There are currently several known genetic causes of the hereditary forms of FSGS.

Gene OMIM Description
FSGS1: ACTN4 603278 The first gene involved with this disorder is ACTN4, which encodes alpha-actinin 4. This protein crosslinks bundles of actin filaments and is present in the podocyte. Mutations in this protein associated with FSGS result in increased affinity for actin binding, formation of intracellular aggregates, and decreased protein half-life. While it is unclear how these effects might lead to FSGS there are a number of theories. Firstly, protein aggregation may have a toxic effect on the podocyte. Secondly, decreased protein half-life or increased affinity for actin binding may alter actin polymerization and thereby affect the podocytes cytoskeletal architecture.[7]
FSGS2: TRPC6 603965 A second gene associated with FSGS is TRPC6, which encodes a member of the canonical family of TRP channels. This family of ion channels conduct cations in a largely non-selective manner. As with ACTN4, TRPC6 is expressed in podocytes. While TRP channels can be activated through a variety of methods, TRPC6 is known to be activated by phospholipase C stimulation. There are at least 6 mutations in this channel, located throughout the channel. At least one of these mutations, P112Q, leads to increased intracellular calcium influx. It is unclear how this might lead to FSGS, though it has been proposed that it may result in alteration of podocyte dynamics or podocytopenia.[7]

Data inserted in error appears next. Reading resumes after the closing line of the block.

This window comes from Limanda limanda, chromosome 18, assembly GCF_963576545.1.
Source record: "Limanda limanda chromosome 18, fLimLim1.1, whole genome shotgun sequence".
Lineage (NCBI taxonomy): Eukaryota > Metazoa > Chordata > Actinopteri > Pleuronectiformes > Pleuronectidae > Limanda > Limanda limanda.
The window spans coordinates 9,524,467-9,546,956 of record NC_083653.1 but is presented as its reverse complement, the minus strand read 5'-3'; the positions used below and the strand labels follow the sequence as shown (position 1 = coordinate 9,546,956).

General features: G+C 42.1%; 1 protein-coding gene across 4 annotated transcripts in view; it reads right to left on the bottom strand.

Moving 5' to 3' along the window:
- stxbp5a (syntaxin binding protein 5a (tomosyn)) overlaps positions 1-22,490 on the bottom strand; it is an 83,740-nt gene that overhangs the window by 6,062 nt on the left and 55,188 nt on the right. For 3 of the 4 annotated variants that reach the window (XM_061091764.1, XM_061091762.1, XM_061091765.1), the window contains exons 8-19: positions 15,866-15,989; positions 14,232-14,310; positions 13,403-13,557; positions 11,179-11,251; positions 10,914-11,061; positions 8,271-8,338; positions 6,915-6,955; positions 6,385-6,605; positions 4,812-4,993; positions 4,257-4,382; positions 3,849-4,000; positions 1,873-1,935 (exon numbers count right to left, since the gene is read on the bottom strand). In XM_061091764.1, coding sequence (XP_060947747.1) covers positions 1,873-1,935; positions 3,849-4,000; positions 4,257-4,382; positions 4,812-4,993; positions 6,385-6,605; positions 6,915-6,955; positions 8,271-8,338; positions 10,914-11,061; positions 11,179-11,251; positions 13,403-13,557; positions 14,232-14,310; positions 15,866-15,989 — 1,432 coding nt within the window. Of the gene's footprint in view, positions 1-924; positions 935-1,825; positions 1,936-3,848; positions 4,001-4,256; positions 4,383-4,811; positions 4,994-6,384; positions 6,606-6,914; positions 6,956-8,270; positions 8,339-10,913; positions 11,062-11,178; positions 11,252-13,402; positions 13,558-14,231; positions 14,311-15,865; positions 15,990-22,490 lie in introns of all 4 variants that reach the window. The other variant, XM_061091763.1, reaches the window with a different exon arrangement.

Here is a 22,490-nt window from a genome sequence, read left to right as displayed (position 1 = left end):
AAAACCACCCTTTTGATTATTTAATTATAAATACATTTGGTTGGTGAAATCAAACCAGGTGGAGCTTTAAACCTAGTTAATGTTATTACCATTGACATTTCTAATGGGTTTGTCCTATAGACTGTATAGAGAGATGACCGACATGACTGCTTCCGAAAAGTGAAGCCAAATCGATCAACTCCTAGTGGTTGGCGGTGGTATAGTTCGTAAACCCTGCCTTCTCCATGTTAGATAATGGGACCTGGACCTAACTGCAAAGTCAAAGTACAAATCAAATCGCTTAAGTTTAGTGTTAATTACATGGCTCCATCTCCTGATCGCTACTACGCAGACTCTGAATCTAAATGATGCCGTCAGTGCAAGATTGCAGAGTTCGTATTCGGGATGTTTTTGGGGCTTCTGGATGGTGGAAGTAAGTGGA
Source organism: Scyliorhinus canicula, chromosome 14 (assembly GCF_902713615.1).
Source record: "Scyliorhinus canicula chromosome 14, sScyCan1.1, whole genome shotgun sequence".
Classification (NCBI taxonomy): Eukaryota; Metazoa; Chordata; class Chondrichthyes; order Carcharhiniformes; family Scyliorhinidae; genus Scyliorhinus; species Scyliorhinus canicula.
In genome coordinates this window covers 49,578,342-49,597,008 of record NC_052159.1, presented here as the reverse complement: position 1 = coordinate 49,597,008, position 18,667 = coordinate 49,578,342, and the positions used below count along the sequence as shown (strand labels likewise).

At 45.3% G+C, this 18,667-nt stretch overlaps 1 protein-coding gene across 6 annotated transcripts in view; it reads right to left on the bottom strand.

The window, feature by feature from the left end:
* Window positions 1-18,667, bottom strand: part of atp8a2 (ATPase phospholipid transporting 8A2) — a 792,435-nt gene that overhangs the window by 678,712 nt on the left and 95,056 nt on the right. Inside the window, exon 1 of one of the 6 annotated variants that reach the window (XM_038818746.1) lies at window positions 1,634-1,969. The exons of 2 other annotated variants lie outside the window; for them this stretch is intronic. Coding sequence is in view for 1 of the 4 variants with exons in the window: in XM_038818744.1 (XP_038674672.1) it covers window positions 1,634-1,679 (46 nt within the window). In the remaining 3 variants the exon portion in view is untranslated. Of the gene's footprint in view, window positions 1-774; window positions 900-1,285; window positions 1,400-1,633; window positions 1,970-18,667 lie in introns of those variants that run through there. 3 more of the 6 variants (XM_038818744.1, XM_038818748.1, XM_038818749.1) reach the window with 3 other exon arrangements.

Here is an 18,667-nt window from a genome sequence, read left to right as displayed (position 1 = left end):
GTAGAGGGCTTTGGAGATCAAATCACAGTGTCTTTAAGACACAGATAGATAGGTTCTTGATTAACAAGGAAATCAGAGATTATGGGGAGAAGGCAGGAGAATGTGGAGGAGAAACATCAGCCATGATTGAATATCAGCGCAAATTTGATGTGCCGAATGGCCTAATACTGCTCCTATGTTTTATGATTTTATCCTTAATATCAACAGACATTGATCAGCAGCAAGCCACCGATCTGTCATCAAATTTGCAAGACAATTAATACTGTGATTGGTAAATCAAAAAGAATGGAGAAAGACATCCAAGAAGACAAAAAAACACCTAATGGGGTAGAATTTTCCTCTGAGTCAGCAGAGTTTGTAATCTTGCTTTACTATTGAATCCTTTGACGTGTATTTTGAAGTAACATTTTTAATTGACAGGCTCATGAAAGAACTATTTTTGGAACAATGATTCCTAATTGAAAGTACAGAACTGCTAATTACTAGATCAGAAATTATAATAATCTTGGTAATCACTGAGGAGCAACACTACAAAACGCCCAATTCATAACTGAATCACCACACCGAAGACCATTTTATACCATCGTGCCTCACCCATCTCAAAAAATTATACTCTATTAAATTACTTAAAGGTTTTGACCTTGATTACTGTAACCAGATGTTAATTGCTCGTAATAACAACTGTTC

FSGS3: CD2AP 607832 Another gene that may be involved in hereditary forms of FSGS is the gene known as CD2AP (CD2 associated protein) or CMS (Cas binding protein with multiple SH3 domains). The protein expressed by this gene is expressed in podocytes where it interacts with fyn and synaptopodin. There is a report that a splicing mutation in this gene was found in two patients with HIV associated FSGS and this led to altered protein translation. This has been theorized to result in altered actin binding and, thus, alteration of the cytoskeletal podocyte architecture.[7]
NPHS2 - Mutations in the NPHS2 gene, which codes for the protein called podocin,[8] can cause focal segmental glomerulosclerosis.[9] This is a recessive form of FSGS. An affected individual has two mutant copies of the NPHS2 gene, in contrast to ACTN4 and TRPC6 mediated forms of disease, which are dominant and require only one mutant copy of the gene. NPHS2-mediated FSGS is resistant to treatment with steroids.

Diagnosis

Symptoms and signs